@Adam, actually on page 2 of my article, I do touch specifically on the issue that NPC merchants and their fixed prices mean that "gold" isn't actually a fiat currency. At the same time, I would counter-argue that most players do not buy much from NPCs and that, in WoW in particular, NPCs don't sell any gear worth buying. This is not true of "badge" gear, which is worthwhile, but because badges cannot be traded this isn't really part of the economic model of the game. Thus, of the things that are economic merchandise in WoW (eg: crafting materials, consumables, and BoE loot), none of these things can be purchased from NPC vendors with gold. "Content-gates" such as training are another issue entirely and part of the MIMO equation (second half of page 2) rather than the virtual economy.

In regards to the "socialism" aspect, this is present in games, but it is not, as you incorrectly assumed, tied to the NPC vendors. It is, in fact, tied to the production of resources in the game world itself: every player can gather every good directly without actual or imposed limitations (such as limited farmland or a monopoly consortium) preventing their acquisition of goods. It is these infinite supplies that ensure a stable economy, rather than the supplies obtained from NPC vendors.

On your other point, I do know many players who do not amass fortunes in online games. I know many people who spend their gold as soon as they get it. But this ties in strongly to the opportunity cost theory of economics. Whenever a player is presented with the need to obtain something, they can either earn the gold to buy it or obtain the item directly. I would argue that most players, even those who are not value maximizers, still weigh the value of these two choices (along with their personal preferences of how they want to play) in deciding whether to obtain gold and buy the item or obtain the item itself.

@Ardney, you bring up a good point in EVE Online that many players don't like having to "farm isk." I always thought that the most interesting possible correlation of this would be if PVPers could protect "carebears" in nullsec, allowing the carebears to get much more money than if they mined or ratted in high security space and provide the pvpers with "protection money" for their time. However, it has been my experience that other technical limitations in the game, primarily in controlling space and providing 24/7 overwatch, effectively renders this possible symbiotic relationship impossible. Still, it's an interesting design consideration that future MMORPG creators should keep in mind when designing a pvp-centric game.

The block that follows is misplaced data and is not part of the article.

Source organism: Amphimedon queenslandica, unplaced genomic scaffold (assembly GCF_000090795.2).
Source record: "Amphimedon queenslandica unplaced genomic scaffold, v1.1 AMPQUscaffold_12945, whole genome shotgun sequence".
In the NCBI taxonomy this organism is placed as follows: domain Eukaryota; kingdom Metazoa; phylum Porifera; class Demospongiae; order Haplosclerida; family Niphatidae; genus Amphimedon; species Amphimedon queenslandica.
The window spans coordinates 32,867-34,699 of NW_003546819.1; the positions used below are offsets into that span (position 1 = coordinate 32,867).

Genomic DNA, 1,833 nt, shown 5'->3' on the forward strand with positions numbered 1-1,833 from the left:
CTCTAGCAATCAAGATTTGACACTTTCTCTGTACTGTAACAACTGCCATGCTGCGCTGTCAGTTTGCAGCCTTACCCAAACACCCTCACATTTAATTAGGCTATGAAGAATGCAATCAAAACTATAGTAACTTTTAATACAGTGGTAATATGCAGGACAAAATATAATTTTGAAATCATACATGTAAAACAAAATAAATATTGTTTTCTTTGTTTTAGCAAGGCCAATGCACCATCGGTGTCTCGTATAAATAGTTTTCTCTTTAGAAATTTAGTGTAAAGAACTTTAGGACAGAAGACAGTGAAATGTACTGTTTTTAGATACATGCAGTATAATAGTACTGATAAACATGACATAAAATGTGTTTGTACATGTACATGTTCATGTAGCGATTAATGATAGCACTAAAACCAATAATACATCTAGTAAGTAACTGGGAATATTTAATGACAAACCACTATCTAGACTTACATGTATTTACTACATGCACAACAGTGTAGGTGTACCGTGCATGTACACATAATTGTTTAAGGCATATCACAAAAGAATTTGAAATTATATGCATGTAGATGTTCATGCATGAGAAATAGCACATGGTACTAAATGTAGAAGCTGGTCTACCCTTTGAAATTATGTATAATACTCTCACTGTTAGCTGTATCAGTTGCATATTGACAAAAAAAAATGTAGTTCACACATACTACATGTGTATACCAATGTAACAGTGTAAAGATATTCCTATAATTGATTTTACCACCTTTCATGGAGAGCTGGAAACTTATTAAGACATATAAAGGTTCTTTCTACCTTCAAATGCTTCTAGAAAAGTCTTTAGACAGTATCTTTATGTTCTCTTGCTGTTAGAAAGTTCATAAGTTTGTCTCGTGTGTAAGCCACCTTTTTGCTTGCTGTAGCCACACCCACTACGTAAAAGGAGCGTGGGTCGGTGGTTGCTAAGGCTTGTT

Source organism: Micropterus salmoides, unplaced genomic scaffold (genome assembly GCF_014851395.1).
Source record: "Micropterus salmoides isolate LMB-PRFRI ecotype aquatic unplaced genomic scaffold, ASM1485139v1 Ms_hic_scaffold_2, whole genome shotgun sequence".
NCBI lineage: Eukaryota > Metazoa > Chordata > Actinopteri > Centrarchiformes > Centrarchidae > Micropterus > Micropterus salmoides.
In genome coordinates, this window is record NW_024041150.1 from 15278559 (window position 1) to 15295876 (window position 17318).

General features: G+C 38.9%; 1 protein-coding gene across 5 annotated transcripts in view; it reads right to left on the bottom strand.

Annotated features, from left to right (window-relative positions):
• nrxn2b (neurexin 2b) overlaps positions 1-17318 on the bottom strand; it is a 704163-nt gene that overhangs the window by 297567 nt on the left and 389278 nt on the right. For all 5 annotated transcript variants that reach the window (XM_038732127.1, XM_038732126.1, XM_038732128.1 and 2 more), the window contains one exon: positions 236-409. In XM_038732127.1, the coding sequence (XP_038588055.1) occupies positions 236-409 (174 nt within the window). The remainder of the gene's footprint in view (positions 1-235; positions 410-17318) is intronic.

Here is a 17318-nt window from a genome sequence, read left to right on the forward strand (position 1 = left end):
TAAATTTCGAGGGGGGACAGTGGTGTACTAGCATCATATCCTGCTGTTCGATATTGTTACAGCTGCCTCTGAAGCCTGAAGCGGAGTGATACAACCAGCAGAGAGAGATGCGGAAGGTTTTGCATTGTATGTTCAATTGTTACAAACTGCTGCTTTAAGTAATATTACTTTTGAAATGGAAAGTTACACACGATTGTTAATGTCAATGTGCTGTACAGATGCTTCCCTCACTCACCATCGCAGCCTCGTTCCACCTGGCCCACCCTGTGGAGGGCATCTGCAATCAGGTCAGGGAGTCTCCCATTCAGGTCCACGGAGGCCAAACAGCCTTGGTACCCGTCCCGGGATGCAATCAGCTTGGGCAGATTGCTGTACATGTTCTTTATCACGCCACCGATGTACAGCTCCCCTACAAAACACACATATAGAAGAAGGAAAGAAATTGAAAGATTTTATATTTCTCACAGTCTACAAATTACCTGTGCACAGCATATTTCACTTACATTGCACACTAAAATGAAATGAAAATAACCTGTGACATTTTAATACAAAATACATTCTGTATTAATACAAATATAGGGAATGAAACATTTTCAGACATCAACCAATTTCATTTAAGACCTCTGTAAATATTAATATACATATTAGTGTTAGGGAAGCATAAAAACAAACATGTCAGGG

@Michael, while I agree that the idea of player marketing seems appealing, it rarely works out this way in the actual game. The economic structure of the game (ie: what items are available for sale) also plays a huge role in whether or not such a model can be viable. I did point out that a market was not needed in Asheron's Call, but that there were also very few items worth buying or selling. In my FFXIV case study I point out that players have many thousands of items to sell and 10 slots on their retainer to sell them. Moreover, many items are needed to craft something: a Bronze Haubergeon takes over 20 unique components to create. There's also no means to make your retainer stand out - you can purchase a stall in the market wards, but these are generally ignored by players who have come to expect outrageously high prices in stall retainers.

All of these factors make a more comprehensive market all the more necessary in that particular game. Instead, most players with whom I have spoken in FFXIV refuse to browse market wards entirely. They either buy directly from friends - such as through a Linkshell - or they browse the Yellow Gremlin market system: effectively, looking for a searchable market when the game failed to provide one.

J Calton
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@ Simon